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‘Please Give’ — Like Woody Allen on Estrogen

These meshugenah woman are us, our best friends … and guys, they’re the ones you date

The lead characters in director-writer Nicole Holofcener’s films — her latest is “Please Give,” a comic drama opening Friday after screening at the Sundance and Tribeca film festivals — are never specifically identified as Jewish, and many of them may not be. But their appeal is best described using two Yiddish words: hamishe and meshugenah

Hamishe is used to describe a person who is instantly familiar — who is, as they say down South, good people. Hamishe is that woman you met at a cocktail party with whom you immediately felt comfortable and wanted as your new best friend.
Meshugenah is crazy. In actual usage though, one doesn’t have to be in-the-nuthouse wacko to be labeled meshuganeh; it’s routinely applied when someone displays a personality trait or belief that is a mite irrational or rigid, as in, “She’s meshuganeh when it comes to composting.”
The strongest characters in Holofcener’s low-budget indies, which include “Walking and Talking” (1996), “Lovely & Amazing” (2001) and “Friends with Money” (2006), are always women and often played by the redoubtable Catherine Keener.
These gals are upper middle class (or were), white, educated, urban, neurotic, needy, sympathetic but often whiny — and all too familiar. They are us, or our best friend. (Guys, assuming you live on the West or East Coast or a major city or university town, you’ve probably dated them or are married to one.)
There was a scene “Walking and Talking” where the boyfriend of one of the two female leads took umbrage at the cassette his girlfriend played during a car ride, featuring a confessional woman singer-songwriter. “It’s vagina music,” he complained.
I doubt Holofcener would want her movies summed up with that two-word description, but it’s apt. It’s a style of movies that I wish played in more theaters. Think of her as the anti-Michael Bay.
They’re like Woody Allen movies but on estrogen, and with the characters less fixated on spouting one-liners. Plus, there’s no Woody hogging all the roles; Holofcener stays off camera, letting Keener function, one suspects, as her alter ego.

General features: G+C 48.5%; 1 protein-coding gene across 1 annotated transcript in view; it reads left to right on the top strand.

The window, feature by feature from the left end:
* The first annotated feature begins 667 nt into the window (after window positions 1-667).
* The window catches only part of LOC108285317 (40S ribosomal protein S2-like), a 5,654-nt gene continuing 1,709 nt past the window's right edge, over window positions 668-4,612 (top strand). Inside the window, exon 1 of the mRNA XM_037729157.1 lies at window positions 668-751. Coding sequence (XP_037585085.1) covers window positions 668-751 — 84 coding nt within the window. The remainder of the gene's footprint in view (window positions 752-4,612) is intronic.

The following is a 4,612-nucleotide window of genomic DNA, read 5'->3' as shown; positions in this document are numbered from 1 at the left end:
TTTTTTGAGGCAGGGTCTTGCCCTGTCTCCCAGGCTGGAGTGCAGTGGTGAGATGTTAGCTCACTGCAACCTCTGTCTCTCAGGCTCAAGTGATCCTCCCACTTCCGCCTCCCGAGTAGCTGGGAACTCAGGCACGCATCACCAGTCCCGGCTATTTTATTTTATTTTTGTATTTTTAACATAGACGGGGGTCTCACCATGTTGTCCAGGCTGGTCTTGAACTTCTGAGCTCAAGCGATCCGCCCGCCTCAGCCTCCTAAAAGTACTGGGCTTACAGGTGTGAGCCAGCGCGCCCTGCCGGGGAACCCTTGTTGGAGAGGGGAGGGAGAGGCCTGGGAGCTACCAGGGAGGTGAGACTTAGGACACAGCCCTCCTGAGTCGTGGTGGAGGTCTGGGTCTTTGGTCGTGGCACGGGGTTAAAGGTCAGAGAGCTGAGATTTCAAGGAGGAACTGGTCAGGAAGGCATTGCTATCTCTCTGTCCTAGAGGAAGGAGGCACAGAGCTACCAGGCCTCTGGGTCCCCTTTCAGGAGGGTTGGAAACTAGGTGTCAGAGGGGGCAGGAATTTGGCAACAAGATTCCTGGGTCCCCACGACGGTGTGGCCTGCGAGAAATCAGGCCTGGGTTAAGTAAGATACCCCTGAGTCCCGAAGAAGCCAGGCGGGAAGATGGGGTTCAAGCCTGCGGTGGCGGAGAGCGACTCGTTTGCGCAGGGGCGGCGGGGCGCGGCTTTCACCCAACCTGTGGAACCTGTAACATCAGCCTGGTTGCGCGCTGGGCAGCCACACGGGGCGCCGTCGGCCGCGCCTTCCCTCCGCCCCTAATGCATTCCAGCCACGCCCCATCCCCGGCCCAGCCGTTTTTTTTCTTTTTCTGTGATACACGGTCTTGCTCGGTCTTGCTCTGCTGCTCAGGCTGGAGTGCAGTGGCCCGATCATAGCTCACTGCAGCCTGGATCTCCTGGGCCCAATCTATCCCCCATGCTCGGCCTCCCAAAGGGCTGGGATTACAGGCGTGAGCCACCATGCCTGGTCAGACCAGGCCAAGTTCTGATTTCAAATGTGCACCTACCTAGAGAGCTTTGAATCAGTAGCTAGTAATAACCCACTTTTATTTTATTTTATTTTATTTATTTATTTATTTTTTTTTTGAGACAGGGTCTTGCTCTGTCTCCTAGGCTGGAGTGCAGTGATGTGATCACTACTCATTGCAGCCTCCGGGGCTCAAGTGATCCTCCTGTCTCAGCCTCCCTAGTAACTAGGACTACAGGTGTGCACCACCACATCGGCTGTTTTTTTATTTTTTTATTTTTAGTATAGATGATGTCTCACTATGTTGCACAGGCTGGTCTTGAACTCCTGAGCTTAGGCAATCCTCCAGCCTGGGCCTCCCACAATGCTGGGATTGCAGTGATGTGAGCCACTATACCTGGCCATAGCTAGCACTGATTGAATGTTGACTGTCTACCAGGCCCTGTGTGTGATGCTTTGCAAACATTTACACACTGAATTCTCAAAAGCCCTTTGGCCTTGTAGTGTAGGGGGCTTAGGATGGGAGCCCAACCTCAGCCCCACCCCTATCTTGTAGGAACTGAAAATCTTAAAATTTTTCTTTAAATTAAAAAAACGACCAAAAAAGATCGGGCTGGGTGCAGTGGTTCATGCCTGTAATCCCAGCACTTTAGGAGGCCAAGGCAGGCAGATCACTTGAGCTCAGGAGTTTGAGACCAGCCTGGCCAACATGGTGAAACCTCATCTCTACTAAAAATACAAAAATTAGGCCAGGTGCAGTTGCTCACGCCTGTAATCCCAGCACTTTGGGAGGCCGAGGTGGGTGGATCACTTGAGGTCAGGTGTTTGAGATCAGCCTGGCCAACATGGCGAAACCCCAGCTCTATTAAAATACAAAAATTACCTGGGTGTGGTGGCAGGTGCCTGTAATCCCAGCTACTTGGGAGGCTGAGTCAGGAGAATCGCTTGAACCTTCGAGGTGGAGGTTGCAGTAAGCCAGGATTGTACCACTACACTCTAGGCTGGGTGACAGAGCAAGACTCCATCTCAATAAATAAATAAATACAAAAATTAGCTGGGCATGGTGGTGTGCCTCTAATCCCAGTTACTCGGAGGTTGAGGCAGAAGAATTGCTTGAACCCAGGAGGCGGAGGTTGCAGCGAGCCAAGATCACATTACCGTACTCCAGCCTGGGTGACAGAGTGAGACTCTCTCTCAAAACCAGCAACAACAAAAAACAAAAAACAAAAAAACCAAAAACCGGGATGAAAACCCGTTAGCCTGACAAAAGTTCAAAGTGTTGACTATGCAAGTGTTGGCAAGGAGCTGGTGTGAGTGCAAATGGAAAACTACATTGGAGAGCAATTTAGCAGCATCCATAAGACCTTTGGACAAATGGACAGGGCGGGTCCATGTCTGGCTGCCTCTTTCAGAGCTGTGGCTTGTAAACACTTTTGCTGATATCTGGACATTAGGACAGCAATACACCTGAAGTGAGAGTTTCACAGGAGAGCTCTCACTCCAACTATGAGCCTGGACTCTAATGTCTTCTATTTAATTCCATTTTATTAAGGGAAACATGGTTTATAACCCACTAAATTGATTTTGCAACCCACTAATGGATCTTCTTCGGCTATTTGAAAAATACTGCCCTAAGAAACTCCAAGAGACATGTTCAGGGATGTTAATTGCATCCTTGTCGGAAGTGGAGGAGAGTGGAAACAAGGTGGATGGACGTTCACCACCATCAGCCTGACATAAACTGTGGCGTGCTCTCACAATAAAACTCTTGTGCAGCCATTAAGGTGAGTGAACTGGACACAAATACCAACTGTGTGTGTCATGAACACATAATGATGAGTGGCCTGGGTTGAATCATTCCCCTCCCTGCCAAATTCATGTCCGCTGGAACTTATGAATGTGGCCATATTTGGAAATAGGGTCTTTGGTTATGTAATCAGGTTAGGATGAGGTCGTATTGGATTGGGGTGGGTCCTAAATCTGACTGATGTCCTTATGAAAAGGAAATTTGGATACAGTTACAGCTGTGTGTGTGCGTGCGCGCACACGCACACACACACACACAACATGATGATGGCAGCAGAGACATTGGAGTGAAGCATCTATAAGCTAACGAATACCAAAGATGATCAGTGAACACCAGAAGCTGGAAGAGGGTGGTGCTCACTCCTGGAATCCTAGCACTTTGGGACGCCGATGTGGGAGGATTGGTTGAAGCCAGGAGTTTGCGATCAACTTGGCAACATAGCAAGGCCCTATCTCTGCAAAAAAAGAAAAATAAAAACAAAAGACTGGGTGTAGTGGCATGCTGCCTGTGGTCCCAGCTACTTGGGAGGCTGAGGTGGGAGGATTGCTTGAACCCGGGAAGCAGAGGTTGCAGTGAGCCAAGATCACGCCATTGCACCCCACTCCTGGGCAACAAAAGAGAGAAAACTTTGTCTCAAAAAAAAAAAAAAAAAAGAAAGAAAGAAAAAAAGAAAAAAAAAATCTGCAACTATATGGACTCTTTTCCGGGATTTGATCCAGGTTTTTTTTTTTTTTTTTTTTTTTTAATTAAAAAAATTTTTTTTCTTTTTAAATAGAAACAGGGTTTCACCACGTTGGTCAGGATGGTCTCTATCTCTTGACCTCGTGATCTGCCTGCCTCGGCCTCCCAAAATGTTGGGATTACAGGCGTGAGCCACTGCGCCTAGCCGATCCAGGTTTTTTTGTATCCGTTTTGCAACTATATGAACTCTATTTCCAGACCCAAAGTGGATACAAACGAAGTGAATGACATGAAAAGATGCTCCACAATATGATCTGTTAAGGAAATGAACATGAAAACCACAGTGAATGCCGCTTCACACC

Even more than Allen, who is so inconsistent of late, her closest male equivalent is director-writer Noah Baumbach, whose “Greenberg” is currently in theaters.
Indeed, these are movies about how we live now — if by that we mean people who make enough money that they can worry about the little things rather than the big ones, or are young enough that even if they’re not making money now, they know they possess the resources, education and social skills that they will eventually do just fine.
The settings, down to the titles on the bookshelves and the knick-knacks on the coffee table, are always perfectly observed. It speaks to a certain specific milieu, and yet the very familiarity on display allows you see clearly the cracks widening just below the surface.
But it’s her pacing that is most distinctive. Her movies always just sort of amble along, a welcome change from the deliberate rat-a-tat-tat narrative drive of standard Hollywood fare.
Not that Holofcener’s movies don’t have plots. They do. They’re just more rambling and miniaturist.
In “Please Give,” Keener plays Kate, a New Yorker who runs, along with her husband Alex (Oliver Platt), a vintage furniture store specializing in mid-Century Modern. Kate has an over-developed social conscience; she constantly feels guilty about her own good fortune. “I am not spending $200 on jeans for my teenage daughter,” she lectures her 15-year old, “when there are 45 homeless people living on our block.” (As far as viewers see, there’s only one: a transvestite drenched in Chanel perfume.)
The movie’s other lead character is Rebecca (Rebecca Hall, in a lovely performance), a young woman who solicitously cares for Andra, her 90-year old grandmother who lives in the apartment next door to Kate. Kate and Alex have bought the old woman’s place but, per New York’s protective housing laws, must wait until she dies before combining her apartment with their own. This makes for a delicate and somewhat uncomfortable relationship between neighbors.
During the course of story, Kate will learn to temper her all-consuming guilt (and not to assume that every black man standing against a wall is homeless), Alex will have a fling, and Rebecca will learn to live a little.
“Please Give” is the kind of movie you either respond to wholeheartedly, sitting back contentedly and watching these lives unfold, or it drives you crazy because you want more action and greater dramatic highs and lows.
Obviously, I’m in the first group.
There’s a scene here where these New Yorkers take a drive into the country to see fall foliage. When they come upon a particularly spectacular vista, they get out of the car and just gaze contemplatively at it for long minutes.
Sometimes, the movie is saying, you just have to stop and look. You’ll be amazed at what you’ll see.